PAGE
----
“It was awful. I had all the symptoms, and I lost my senses of smell and taste from that day for eight months. It was heartbreaking — I was going through all the different food groups trying to work out how I could get my taste back.

“I remember my smell coming back very faint. I would spray perfume and I would get a faint whiff.

“With my taste, it was like my brain was telling me what something tasted like.

“I still wouldn’t eat foods I didn’t like, even though I couldn’t taste anything. It made no sense.

“I remember finally going for a curry one time and I got the faintest taste and I thought, ‘Here we go. It’s coming back!”

Returning to his memories of the Euros, Tyrone says manager Gareth Southgate helped reinforce a sense of patriotism in the squad.

He says: “There were quite a lot of conversations about pride, and wearing the England shirt, and singing the national anthem.

“We know what the national anthem represents, what it stands for, and we know how much it means to other people as well.

“We thought, what would fans do in an England shirt? They’d sing.

“Without forcing it, it just came naturally for us to be like that.

“Hopefully fans see like-minded people and players representing them. We all want to leave the shirt in a better place than we found it.”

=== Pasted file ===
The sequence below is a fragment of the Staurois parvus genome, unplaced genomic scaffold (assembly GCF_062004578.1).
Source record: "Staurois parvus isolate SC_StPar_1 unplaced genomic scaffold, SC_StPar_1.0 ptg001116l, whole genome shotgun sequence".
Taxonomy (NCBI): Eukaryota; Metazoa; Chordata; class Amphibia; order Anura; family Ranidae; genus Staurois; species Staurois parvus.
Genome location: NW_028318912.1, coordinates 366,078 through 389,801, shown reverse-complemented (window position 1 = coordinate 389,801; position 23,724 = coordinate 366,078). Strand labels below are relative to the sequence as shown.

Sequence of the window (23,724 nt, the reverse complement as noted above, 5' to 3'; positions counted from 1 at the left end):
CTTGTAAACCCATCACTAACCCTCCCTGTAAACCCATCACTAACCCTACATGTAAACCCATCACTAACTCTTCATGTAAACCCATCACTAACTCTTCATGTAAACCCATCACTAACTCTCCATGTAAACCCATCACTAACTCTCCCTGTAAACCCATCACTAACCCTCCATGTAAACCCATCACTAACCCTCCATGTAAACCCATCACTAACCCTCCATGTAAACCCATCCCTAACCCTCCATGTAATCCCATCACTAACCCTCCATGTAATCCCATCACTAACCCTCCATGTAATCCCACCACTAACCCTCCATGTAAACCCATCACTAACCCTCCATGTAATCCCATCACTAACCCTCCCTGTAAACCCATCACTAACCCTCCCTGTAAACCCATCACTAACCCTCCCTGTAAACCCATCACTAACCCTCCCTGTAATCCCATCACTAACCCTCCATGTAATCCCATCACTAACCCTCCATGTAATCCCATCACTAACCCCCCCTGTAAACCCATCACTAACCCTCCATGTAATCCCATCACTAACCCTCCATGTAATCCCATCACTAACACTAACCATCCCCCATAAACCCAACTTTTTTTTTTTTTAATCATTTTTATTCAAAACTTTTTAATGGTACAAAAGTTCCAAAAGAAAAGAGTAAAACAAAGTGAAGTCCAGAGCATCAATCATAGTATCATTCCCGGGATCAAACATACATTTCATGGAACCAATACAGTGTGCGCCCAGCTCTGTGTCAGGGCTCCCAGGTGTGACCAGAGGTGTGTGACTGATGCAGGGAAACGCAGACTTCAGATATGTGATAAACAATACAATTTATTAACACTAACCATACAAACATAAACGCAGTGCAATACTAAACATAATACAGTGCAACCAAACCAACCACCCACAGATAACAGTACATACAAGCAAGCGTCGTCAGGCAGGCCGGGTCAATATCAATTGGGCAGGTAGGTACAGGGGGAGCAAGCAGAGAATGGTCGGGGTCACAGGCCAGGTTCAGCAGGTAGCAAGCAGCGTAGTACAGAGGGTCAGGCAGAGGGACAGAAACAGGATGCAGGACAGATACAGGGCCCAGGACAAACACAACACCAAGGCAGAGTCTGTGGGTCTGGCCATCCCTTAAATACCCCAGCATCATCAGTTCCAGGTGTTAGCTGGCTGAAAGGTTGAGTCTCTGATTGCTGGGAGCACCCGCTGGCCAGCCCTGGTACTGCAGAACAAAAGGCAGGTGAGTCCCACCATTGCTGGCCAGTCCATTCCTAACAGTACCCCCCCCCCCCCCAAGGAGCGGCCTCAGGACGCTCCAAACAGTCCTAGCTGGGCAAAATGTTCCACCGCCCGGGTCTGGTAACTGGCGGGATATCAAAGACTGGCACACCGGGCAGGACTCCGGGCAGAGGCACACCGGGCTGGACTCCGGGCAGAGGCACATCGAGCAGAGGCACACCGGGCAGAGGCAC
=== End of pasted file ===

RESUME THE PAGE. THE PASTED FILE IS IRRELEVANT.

Tyrone and the other players clearly had a summer to remember holed up together in the England camp. He says: “We had different cuisines, people coming in and cooking; pizza one night, Caribbean another night, etc.

Tyrone says manager Gareth Southgate helped reinforce a sense of patriotism in the squad

The Aston Villa stars says he has no shame in admitting he had a tough time and needed help

“We had a lot of movie premieres, and watched The Fast and the Furious. There was a lot of dancing. Some of the lads played golf, I organised a basketball mini tournament.

“Tom Cruise did a message for us before Top Gun, but I missed it.

“People are going to be horrified, they will hate this, but I’m really not a Top Gun fan. So I stayed in my room and played Call Of Duty.”

Tyrone praised SE’s front page hitting out at trolls

Did you miss our previous article…

Click to comment

Leave a Reply

Your email address will not be published. Required fields are marked *

Most Popular

To Top